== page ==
Social Security Administration Issues Warning Regarding Phone Scams

by David Goldfarb

New York Elder Law LawyerMillions of Americans rely on Social Security benefits to meet their need each month. It should come as no surprise, then, that when social security beneficiaries receive calls from people claiming to be with the Social Security Administration (SSA) telling them their benefits could be in jeopardy, they often provide sensitive and personal information to the person on the other end of the line.

Unfortunately, these calls are often scams. The Office of the Inspector General (OIG) and the SSA have both issued alerts regarding consumer-targeted scams that are designed to trick people into revealing information that scammers can use for identity theft. According to the OIG, “The intent of this type of call may be to steal your identity and/or money from your bank accounts. The caller generally asks you for personal information such as your Social Security number, date of birth, your mother’s maiden name, or your bank or financial account information.”

The Federal Trade Commission (FTC) reports that the scammers often claim that there is a computer problem and they need you to confirm your social security number. Another variant of the scam that people have reported involves a fake website that seems like a place where you could apply for a new social security card, but in fact it is set up to steal your personal information.

How to Protect Yourself

Here are some tips from the FTC on how to deal with scammers claiming to be working for the government:

  • Do not trust a name or phone number – Scammers use official-sounding names in order to trick unsuspecting consumers into giving them personal information like a bank account number, Social Security number, or a credit card number. In addition, there is technology that allows scammers to change how their area code appears on caller ID. This means that while a call may look like it’s coming from Washington, DC, it may be coming from somewhere else.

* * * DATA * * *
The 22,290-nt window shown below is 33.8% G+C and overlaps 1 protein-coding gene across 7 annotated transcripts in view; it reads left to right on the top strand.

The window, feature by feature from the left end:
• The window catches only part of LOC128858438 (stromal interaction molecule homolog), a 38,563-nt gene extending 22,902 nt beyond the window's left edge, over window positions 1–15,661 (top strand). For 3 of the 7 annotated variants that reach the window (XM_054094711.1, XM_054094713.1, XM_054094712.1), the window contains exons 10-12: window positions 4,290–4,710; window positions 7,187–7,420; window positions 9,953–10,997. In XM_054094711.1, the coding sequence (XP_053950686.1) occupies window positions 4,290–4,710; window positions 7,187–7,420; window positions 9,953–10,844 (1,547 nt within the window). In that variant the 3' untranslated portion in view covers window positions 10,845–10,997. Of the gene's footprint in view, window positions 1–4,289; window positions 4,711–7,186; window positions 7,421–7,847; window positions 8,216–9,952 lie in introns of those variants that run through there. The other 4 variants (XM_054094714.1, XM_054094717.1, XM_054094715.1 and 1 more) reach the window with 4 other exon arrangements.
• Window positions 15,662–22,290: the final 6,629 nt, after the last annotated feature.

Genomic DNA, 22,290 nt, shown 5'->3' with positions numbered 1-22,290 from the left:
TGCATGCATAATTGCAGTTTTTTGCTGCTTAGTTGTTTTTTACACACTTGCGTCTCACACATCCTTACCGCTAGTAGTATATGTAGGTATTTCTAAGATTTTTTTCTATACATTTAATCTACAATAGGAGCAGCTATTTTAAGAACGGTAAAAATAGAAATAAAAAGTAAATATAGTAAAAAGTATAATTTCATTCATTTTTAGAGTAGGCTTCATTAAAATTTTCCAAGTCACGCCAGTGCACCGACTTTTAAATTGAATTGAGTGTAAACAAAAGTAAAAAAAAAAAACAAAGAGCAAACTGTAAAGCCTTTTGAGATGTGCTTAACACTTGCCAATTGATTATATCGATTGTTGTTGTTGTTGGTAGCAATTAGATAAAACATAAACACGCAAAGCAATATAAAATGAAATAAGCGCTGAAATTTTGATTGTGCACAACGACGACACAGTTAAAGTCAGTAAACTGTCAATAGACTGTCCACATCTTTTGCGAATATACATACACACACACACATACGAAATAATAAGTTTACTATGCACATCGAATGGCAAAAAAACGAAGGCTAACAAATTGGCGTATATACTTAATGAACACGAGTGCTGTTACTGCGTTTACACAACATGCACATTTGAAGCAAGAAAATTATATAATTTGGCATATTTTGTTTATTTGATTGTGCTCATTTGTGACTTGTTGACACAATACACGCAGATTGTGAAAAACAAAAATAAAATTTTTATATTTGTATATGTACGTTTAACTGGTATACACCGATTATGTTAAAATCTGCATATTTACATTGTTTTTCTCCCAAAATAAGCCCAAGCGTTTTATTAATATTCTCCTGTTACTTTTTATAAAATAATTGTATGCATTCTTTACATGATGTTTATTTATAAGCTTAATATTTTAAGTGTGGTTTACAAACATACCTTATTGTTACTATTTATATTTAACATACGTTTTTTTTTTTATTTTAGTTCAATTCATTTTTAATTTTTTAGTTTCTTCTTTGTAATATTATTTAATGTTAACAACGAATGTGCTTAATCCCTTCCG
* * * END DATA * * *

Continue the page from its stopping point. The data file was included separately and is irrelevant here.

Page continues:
• Do not provide the caller with your personal information – As a general rule, you should never give out personal information over the phone unless you are sure about who you are dealing with. If someone has called you, you can’t be sure who’s calling you.
  • If in doubt, check with the Social Security Administration – If you have any doubt about whom you’re talking to, hang up and call the Social Security Administration directly at (800) 772-1213 to verify the purpose of the contact and the identity of the person who contacted you.

In the unfortunate event that a scammer has already stolen your identity and you have suffered losses as a result, an attorney may be able to help. Keep in mind that the criminal side of an identity theft case is not designed to compensate you for your losses. For this reason, victims should always retain an attorney to explore their legal options.

Call Goldfarb Abrandt & Salzman LLP Today to Consult a New York Elder Law Lawyer

If you believe that a scammer has stolen your identity, it’s vital that you contact a lawyer as soon as you can.